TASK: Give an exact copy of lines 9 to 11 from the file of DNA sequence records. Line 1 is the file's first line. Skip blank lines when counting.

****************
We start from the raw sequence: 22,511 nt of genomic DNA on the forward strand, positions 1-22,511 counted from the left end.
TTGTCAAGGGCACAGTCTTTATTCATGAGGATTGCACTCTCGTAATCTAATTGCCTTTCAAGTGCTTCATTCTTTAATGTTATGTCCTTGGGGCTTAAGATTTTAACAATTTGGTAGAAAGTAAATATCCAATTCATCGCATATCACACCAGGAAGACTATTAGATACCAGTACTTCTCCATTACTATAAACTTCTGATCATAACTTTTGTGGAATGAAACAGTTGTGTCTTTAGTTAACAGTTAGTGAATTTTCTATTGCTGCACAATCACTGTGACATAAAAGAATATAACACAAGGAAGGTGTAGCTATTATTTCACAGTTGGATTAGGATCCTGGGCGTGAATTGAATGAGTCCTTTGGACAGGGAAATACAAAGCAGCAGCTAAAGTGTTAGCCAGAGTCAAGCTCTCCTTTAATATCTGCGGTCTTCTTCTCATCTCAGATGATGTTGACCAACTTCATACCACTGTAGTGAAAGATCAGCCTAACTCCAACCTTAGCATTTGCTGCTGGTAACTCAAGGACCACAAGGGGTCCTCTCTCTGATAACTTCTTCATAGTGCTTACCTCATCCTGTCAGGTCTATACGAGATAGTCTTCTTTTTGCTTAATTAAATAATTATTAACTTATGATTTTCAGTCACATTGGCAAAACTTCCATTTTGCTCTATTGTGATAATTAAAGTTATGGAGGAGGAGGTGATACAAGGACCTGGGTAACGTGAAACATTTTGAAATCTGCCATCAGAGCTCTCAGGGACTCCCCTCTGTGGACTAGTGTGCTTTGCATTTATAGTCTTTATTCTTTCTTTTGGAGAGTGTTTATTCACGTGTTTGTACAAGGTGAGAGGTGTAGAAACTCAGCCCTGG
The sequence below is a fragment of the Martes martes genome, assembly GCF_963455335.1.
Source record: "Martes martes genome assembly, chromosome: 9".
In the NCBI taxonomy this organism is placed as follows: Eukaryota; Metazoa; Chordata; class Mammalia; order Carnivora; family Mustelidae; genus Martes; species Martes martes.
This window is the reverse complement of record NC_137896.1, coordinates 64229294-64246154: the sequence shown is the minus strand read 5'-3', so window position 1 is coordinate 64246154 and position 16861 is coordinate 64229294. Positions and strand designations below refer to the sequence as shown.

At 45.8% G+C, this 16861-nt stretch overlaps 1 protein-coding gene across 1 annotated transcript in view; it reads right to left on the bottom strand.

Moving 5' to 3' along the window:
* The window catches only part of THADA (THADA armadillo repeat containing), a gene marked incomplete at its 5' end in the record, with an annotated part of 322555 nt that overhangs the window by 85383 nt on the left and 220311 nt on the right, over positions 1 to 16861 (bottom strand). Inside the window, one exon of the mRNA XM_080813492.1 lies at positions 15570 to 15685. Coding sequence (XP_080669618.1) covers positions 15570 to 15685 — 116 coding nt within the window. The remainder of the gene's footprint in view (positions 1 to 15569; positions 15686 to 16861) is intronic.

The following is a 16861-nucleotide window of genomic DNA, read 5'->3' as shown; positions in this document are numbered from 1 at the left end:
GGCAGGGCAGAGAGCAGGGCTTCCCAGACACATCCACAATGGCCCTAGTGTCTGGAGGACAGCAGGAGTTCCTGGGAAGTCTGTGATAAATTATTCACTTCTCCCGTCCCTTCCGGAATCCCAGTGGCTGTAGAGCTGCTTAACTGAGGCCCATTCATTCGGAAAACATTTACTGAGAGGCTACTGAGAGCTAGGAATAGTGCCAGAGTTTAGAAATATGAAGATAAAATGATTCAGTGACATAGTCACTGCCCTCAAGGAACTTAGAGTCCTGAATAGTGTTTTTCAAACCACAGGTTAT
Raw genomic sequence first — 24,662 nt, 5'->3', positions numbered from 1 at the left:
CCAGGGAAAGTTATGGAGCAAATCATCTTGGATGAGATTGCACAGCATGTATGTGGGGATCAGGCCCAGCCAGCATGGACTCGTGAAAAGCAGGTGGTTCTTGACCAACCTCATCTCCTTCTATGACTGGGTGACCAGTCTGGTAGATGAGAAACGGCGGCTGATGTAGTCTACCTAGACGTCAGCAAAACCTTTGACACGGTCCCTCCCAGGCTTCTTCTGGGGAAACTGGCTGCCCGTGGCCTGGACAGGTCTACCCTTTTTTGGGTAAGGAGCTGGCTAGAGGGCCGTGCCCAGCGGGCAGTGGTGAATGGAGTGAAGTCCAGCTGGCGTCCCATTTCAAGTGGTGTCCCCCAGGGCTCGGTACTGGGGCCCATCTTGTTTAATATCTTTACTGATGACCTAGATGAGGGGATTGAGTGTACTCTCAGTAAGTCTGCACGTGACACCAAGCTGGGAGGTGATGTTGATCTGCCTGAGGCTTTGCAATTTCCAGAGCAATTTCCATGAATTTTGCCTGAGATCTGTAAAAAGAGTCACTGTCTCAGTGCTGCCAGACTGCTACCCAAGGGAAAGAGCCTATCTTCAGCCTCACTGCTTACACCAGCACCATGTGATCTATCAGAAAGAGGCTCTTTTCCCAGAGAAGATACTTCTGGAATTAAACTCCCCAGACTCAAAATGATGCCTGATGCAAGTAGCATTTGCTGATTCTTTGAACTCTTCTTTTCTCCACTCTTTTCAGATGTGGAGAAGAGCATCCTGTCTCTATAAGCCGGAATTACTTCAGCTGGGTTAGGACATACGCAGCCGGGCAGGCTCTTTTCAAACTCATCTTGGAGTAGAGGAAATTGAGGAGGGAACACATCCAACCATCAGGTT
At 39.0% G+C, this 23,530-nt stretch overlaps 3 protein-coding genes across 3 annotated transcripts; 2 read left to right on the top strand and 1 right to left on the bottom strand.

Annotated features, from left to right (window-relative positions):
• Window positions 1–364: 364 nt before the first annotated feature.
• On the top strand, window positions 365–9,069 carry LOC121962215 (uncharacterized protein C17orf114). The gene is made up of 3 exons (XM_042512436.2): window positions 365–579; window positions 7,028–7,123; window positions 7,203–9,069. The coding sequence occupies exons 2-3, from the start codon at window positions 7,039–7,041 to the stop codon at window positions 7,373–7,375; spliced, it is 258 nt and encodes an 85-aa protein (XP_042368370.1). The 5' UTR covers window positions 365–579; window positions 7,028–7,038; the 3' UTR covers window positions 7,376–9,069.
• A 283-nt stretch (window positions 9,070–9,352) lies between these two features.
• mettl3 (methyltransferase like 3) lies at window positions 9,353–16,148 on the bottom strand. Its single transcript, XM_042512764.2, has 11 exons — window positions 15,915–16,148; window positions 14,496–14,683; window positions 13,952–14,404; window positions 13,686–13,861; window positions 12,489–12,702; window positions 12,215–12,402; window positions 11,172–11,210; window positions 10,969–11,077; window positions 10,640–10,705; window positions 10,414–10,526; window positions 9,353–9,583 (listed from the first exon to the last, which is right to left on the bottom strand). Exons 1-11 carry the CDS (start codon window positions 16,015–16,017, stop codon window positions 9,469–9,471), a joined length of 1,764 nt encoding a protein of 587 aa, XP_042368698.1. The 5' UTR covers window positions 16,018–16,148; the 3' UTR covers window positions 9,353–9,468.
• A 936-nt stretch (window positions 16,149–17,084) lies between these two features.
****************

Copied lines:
* The window catches only part of THADA (THADA armadillo repeat containing), a gene marked incomplete at its 5' end in the record, with an annotated part of 322555 nt that overhangs the window by 85383 nt on the left and 220311 nt on the right, over positions 1 to 16861 (bottom strand). Inside the window, one exon of the mRNA XM_080813492.1 lies at positions 15570 to 15685. Coding sequence (XP_080669618.1) covers positions 15570 to 15685 — 116 coding nt within the window. The remainder of the gene's footprint in view (positions 1 to 15569; positions 15686 to 16861) is intronic.

The following is a 16861-nucleotide window of genomic DNA, read 5'->3' as shown; positions in this document are numbered from 1 at the left end:
GGCAGGGCAGAGAGCAGGGCTTCCCAGACACATCCACAATGGCCCTAGTGTCTGGAGGACAGCAGGAGTTCCTGGGAAGTCTGTGATAAATTATTCACTTCTCCCGTCCCTTCCGGAATCCCAGTGGCTGTAGAGCTGCTTAACTGAGGCCCATTCATTCGGAAAACATTTACTGAGAGGCTACTGAGAGCTAGGAATAGTGCCAGAGTTTAGAAATATGAAGATAAAATGATTCAGTGACATAGTCACTGCCCTCAAGGAACTTAGAGTCCTGAATAGTGTTTTTCAAACCACAGGTTAT